A new report, Launching green hydrogen powered aviation in Aotearoa New Zealand, demonstrates how a consortium comprising six global businesses could work together to remove up to 900,000 tonnes of carbon emissions every year by 2050 through the use of hydrogen-fuelled aircraft flying New Zealand domestic routes.
The report has just been released by the New Zealand Hydrogen Aviation Consortium—a partnership of six international businesses Airbus, Air New Zealand, Christchurch Airport, Fortescue, Hiringa Energy and Fabrum.
Launched in February 2023, the consortium has spent the past six months examining the hydrogen supply chain, evaluating the local aviation market’s projected hydrogen requirements, and scoping what it would take to establish a successful hydrogen ecosystem for aviation in New Zealand.
The consortium has also developed recommendations for the regulations and incentives needed to support the transition to a green hydrogen aviation system.
Airbus is working to develop the world’s first hydrogen aircraft for commercial use. Its ZEROe Ecosystem vice president Karine Guenan says New Zealand is uniquely positioned to lead the testing and deployment of low carbon aircraft.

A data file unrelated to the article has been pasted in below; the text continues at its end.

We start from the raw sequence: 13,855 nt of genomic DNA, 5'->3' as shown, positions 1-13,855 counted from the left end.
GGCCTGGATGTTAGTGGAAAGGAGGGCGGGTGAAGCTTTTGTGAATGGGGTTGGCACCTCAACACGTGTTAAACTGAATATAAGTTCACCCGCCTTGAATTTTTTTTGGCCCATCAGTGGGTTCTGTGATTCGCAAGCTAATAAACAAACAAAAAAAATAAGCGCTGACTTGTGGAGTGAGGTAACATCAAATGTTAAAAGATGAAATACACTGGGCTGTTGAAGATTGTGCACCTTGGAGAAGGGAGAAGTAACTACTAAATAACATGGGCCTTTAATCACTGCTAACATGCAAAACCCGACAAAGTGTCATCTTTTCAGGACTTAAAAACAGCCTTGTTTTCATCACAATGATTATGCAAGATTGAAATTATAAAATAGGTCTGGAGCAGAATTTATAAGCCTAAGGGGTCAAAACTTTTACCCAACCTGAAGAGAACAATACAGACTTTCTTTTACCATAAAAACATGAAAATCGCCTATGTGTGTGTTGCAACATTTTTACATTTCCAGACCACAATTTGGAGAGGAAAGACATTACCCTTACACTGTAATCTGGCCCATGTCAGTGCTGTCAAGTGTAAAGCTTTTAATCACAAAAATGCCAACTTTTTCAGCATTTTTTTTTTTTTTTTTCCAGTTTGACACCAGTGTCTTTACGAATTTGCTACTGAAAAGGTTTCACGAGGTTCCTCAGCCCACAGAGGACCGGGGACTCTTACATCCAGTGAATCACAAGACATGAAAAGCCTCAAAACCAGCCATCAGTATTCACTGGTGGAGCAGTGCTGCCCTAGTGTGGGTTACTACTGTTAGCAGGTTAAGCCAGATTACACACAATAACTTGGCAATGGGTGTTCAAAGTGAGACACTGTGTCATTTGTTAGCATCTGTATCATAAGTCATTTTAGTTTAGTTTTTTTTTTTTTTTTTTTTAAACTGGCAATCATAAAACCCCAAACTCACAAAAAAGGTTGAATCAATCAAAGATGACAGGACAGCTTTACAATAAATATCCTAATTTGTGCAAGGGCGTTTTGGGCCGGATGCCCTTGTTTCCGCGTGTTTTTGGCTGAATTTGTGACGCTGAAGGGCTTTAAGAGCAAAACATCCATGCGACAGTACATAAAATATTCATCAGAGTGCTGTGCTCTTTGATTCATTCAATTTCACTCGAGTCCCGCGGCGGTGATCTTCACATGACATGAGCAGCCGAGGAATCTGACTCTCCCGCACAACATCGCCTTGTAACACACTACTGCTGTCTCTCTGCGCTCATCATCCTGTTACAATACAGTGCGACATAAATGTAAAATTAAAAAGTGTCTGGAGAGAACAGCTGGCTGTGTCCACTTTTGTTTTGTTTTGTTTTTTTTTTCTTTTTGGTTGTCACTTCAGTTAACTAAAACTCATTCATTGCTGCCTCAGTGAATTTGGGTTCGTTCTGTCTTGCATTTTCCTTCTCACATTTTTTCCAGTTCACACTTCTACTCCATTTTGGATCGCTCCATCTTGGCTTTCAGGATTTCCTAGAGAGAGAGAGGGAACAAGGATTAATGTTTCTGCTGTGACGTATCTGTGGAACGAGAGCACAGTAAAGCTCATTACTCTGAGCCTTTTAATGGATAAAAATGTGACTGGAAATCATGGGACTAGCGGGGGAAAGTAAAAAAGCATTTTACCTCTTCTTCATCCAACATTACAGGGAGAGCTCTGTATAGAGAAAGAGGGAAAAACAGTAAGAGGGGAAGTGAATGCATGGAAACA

“The country’s large potential renewable electricity and water resources are key advantages while the size of aircraft used here and the length of routes flown match the capabilities of hydrogen-powered aircraft. This report lays out the ecosystem required to make that happen. It is a first step and Airbus is committed to leveraging our expertise to work with government, iwi, industries and other stakeholders to bring it to life,” Guenan says.
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Christchurch-based company Fabrum is already working on hydrogen aviation projects overseas. Its chairman and co-founder Christopher Boyle says green hydrogen is an important part of the future of clean flight.
“Our team co-developed the world’s first electric aircraft engine for Magnix and built superconducting electric motors and rotors for SAFFRAN and Airbus. We’re currently manufacturing green hydrogen systems for airports and on-board liquid hydrogen tanks for low emission flights. The opportunity to use our experience to ensure green hydrogen aviation takes off in New Zealand is exciting,” Boyle says.
The report says that to enable green hydrogen aviation to take-off, New Zealand will need to:
- Scale affordable new generation renewable energy in New Zealand to support the production of green hydrogen
- Develop the transmission and distribution capacity to move that renewable electricity to where it is needed
- Develop policies and regulations to create and support a green hydrogen ecosystem.
Develop a range of new systems and processes to ensure the safe production, distribution and use of green hydrogen
- Become more cost-effective to produce and supply green hydrogen to ensure its commercial viability.
The consortium’s modelling shows New Zealand could use up to 100,000 tonnes of green hydrogen per year for hydrogen-fuelled aircraft by 2050 with most of it required to fuel planes at Auckland, Wellington and Christchurch airports.